I noticed that one of the entries in the style contest
has a very cool feature: the option to sort comments chronologically instead of by thread. This style is cmshaw
's Wide Lines
layout. I asked him how he feels about his layout being used and adapted, and he was happy for me to play with it.
So what I've done at the moment is applied it to my journal as a secondary style, and I have included links from my comments page to 'Unthread comments', so that the links reload the comments page in the chronological version of his layout. This is kind of a crude kludge for the time being; what I'd really like to do is adapt his code to my layout directly. But obviously the latter is more work, especially for a clueless non-programmer like me. So if you read my journal directly rather than on your friends page, you can use this feature if you like.
If you want to apply it to your own journal it's a bit of a complicated process, but I can explain how I went about it. You need a paid account to be able to do it, though of course if cmshaw
wins the competition his style may become public and thus potentially available to free users.
Also, I pointed out to cmshaw
some potential usability issues with his layout as it is, and offered to modify it to make it more customizable by adding more named CSS classes to the HTML it generates. And he was very receptive to my ideas. So I feel all Open Source-ish now; I wish I knew what I was doing more!
|Date:||April 18th, 2005 05:49 pm (UTC)|
1 hours after journal entry, 06:49 pm (livredor's time)
I'm not quite sure why you'd want to, though. :)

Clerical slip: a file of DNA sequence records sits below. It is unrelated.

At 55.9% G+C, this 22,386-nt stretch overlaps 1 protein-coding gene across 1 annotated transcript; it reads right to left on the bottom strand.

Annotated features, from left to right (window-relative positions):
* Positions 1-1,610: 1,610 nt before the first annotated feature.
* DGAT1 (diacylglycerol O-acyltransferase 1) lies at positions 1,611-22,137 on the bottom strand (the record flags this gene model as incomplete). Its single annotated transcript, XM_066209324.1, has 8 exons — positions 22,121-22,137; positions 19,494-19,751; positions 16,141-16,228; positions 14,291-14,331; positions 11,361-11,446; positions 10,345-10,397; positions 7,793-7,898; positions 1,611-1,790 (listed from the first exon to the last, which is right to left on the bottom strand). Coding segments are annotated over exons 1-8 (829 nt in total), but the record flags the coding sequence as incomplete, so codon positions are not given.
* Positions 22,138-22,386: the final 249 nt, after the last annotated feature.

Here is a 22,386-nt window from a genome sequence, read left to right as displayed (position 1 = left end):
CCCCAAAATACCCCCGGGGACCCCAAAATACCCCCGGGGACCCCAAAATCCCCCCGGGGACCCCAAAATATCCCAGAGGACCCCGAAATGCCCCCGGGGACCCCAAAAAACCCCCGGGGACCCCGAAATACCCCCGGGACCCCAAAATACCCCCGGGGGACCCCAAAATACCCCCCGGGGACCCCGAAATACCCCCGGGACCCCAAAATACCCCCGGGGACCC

A lot of people want LJ to be more like Usenet, and one of the reasons is to be able to see new comments easily. This way isn't perfect, because the new comments are still not marked
, but it does make it a bit easier to find the new comments by just going to the end of the list. If there are only a dozen comments it's easy enough just to eyeball them, but with more, especially after LJ collapses threads, I find it gets harder to remember which comments I have already read. Though that may be partly because I'm not a very visual person.
'tis very impressive, your layout.
*blush* Thank you, I'm most flattered. Though credit where credit's due: I didn't design the layout, just the stylesheets for it. The actual coding
was done by torgo_x
If you're thinking of breaking into journal design you might find his layout a good starting place; it did work for me, as a kind of training wheels set-up. I started out not touching the code at all, just playing with the CSS. Then I found I was getting annoyed because there were
s where I wanted <
s. So I went through the code looking for HTML, cos that was the only bit I could understand. Then I got more ambitious. There was a long period of frustration when I kept finding S2 gratuitously hard. Then it clicked for me one day. I still don't know what I'm doing very much, but at least I know where to start and I can get somewhere by trial and error. pseudomonas
ascribes this to transitioning from procedural to object-oriented thinking. I barely know what the terms mean, and I would hardly call myself a procedural programmer
on the basis that I messed around writing crude text adventures in BBC Basic when I was 7. But yeah, it's kind of a learning curve, I think.